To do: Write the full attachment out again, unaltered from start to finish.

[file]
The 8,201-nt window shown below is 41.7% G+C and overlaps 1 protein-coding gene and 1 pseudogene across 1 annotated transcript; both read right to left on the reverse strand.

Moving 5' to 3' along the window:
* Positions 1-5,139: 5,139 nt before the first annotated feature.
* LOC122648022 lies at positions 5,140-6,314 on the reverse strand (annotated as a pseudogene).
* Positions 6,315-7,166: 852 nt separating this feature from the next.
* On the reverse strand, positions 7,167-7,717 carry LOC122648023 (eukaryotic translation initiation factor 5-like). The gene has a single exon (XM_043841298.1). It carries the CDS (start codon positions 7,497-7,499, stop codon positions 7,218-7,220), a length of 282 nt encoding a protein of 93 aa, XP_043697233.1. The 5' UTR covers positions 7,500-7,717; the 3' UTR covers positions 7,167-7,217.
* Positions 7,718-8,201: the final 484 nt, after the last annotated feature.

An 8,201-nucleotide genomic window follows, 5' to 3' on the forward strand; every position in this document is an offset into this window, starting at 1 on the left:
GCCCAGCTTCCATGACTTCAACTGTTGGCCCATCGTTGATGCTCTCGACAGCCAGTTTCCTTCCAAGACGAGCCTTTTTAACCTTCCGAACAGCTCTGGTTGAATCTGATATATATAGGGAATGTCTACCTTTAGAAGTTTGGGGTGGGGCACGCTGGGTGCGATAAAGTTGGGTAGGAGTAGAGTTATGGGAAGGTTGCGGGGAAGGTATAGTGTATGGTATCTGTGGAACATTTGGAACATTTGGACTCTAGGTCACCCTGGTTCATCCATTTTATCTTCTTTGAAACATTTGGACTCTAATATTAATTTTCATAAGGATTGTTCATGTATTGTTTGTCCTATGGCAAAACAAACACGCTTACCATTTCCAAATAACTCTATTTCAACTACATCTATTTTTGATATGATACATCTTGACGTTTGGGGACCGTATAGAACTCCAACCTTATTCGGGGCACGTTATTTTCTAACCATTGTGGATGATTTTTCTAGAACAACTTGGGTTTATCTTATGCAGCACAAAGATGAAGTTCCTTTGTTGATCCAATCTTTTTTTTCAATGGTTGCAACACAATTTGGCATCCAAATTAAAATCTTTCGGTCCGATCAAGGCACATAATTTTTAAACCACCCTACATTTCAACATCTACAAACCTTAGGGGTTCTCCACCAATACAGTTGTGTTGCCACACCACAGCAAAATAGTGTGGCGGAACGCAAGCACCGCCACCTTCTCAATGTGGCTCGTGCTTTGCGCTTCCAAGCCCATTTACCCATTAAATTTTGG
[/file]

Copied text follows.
The 8,201-nt window shown below is 41.7% G+C and overlaps 1 protein-coding gene and 1 pseudogene across 1 annotated transcript; both read right to left on the reverse strand.

Moving 5' to 3' along the window:
* Positions 1-5,139: 5,139 nt before the first annotated feature.
* LOC122648022 lies at positions 5,140-6,314 on the reverse strand (annotated as a pseudogene).
* Positions 6,315-7,166: 852 nt separating this feature from the next.
* On the reverse strand, positions 7,167-7,717 carry LOC122648023 (eukaryotic translation initiation factor 5-like). The gene has a single exon (XM_043841298.1). It carries the CDS (start codon positions 7,497-7,499, stop codon positions 7,218-7,220), a length of 282 nt encoding a protein of 93 aa, XP_043697233.1. The 5' UTR covers positions 7,500-7,717; the 3' UTR covers positions 7,167-7,217.
* Positions 7,718-8,201: the final 484 nt, after the last annotated feature.

An 8,201-nucleotide genomic window follows, 5' to 3' on the forward strand; every position in this document is an offset into this window, starting at 1 on the left:
GCCCAGCTTCCATGACTTCAACTGTTGGCCCATCGTTGATGCTCTCGACAGCCAGTTTCCTTCCAAGACGAGCCTTTTTAACCTTCCGAACAGCTCTGGTTGAATCTGATATATATAGGGAATGTCTACCTTTAGAAGTTTGGGGTGGGGCACGCTGGGTGCGATAAAGTTGGGTAGGAGTAGAGTTATGGGAAGGTTGCGGGGAAGGTATAGTGTATGGTATCTGTGGAACATTTGGAACATTTGGACTCTAGGTCACCCTGGTTCATCCATTTTATCTTCTTTGAAACATTTGGACTCTAATATTAATTTTCATAAGGATTGTTCATGTATTGTTTGTCCTATGGCAAAACAAACACGCTTACCATTTCCAAATAACTCTATTTCAACTACATCTATTTTTGATATGATACATCTTGACGTTTGGGGACCGTATAGAACTCCAACCTTATTCGGGGCACGTTATTTTCTAACCATTGTGGATGATTTTTCTAGAACAACTTGGGTTTATCTTATGCAGCACAAAGATGAAGTTCCTTTGTTGATCCAATCTTTTTTTTCAATGGTTGCAACACAATTTGGCATCCAAATTAAAATCTTTCGGTCCGATCAAGGCACATAATTTTTAAACCACCCTACATTTCAACATCTACAAACCTTAGGGGTTCTCCACCAATACAGTTGTGTTGCCACACCACAGCAAAATAGTGTGGCGGAACGCAAGCACCGCCACCTTCTCAATGTGGCTCGTGCTTTGCGCTTCCAAGCCCATTTACCCATTAAATTTTGG